I'm not sure where "too different" begins, but it's quite different in the US. The transition altitude is uniformly 18000 over the entire continental US. Airspace above that is Class A, IFR only. The vast majority of airspace below that is Class E, and there is definitely mixed IFR and VFR traffic at all altitudes; it seems to be working out okay so far. We have Class B around the largest airports, and then Class C and D around the medium and smaller ones. In B, C, D as is true everywhere radio contact and a transponder is required. Speed restrictions do apply under 10,000 and within the lateral boundary of Class B.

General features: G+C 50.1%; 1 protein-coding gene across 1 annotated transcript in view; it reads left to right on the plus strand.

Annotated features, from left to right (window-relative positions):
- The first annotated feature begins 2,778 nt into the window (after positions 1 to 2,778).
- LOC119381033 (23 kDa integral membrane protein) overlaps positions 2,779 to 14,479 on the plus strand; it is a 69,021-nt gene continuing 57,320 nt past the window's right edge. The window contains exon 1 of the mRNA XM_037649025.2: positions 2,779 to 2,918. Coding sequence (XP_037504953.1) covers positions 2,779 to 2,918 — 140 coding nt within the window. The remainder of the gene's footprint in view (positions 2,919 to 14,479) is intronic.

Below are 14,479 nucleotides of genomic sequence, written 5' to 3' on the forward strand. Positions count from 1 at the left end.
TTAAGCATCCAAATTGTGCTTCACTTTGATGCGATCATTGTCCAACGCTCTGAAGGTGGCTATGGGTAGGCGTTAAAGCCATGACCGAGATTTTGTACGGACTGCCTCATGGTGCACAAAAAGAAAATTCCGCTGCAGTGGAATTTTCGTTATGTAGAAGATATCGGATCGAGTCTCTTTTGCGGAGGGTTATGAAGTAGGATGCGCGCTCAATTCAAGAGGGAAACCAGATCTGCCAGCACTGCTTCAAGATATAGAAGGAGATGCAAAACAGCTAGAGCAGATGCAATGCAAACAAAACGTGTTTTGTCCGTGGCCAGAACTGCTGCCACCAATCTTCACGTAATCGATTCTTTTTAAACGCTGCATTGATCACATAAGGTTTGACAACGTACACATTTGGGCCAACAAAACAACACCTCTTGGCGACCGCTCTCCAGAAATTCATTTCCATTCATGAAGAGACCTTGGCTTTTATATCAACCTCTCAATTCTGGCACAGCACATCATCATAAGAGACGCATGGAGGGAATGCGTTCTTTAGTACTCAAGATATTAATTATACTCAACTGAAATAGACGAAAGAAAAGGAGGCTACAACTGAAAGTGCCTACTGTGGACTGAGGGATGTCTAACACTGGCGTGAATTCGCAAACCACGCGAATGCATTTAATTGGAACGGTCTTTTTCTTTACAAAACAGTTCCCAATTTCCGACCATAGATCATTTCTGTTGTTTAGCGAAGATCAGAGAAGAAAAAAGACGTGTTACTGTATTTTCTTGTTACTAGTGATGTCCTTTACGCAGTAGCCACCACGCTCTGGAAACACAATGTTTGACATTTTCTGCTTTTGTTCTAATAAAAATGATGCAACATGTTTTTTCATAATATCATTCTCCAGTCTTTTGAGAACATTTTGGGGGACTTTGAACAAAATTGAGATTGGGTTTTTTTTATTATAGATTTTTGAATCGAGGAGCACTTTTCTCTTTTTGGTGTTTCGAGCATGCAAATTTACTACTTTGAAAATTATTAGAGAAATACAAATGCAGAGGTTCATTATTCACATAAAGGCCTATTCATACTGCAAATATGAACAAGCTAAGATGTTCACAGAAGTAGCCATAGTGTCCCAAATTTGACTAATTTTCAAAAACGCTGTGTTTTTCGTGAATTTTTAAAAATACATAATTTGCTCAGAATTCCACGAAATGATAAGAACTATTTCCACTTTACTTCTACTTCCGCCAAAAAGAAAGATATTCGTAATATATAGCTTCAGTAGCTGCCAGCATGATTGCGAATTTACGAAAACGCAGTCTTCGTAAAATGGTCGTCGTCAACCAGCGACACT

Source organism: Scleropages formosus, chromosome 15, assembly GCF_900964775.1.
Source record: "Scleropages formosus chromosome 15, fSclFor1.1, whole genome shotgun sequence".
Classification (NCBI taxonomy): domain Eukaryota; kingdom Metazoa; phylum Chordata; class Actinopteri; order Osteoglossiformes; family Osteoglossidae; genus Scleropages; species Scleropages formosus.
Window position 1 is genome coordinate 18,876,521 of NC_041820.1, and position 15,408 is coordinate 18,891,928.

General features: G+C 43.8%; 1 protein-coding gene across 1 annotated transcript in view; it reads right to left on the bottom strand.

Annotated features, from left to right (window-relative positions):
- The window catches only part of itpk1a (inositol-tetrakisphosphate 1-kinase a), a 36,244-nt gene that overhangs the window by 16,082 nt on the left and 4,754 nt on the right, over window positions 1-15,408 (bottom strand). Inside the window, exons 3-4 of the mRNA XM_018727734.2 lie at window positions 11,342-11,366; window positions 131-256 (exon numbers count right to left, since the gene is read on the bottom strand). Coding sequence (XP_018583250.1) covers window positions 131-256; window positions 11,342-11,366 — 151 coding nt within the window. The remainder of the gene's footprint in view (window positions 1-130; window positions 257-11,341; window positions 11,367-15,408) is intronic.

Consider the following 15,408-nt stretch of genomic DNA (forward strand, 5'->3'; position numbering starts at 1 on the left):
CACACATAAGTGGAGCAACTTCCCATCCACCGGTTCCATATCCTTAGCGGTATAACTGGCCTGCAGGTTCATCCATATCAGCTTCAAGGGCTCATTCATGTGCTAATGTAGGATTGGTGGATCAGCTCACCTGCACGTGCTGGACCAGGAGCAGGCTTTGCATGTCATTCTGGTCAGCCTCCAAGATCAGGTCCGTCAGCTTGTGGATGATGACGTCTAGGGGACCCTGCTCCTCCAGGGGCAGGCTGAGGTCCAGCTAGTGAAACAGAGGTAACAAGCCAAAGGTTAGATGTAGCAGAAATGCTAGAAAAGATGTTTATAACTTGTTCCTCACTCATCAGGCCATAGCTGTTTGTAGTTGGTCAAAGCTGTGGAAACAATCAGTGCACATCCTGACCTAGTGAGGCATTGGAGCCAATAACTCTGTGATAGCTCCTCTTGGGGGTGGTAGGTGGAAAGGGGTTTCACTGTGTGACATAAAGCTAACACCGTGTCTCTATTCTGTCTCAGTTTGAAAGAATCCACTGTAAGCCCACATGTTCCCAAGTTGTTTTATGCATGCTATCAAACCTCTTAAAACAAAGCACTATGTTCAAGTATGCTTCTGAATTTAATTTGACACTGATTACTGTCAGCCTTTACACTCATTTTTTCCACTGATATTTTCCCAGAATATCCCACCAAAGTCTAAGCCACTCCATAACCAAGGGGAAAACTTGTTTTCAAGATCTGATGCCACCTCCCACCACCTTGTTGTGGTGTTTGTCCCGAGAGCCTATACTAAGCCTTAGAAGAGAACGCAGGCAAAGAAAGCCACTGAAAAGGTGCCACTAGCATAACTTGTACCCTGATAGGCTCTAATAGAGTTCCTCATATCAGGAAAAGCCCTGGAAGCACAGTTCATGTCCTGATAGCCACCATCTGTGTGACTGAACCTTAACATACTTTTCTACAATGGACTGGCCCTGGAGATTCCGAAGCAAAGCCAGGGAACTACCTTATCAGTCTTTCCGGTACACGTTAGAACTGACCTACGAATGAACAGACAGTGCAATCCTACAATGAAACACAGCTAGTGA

I dare say that a lot of VFR traffic that is going cross-country will ask for VFR advisories, and thus will get traffic point-outs, and my experience is that it's almost always granted. The rated pilots that I know will very often file IFR even on good days when they are on a cross-country mission in order to get the extra level of separation services and immediate help if the weather is sketchy.
Also, we don't use the terms QNE, QNH or QFE. It's just "Southwest 1542, descend and maintain one five thousand, Manchester altimeter 30.03" cleared to descend from the flight levels.
You will see the occasional US military field report a TAF with QNHnnnnINS (but they report it in inches as indicated by INS).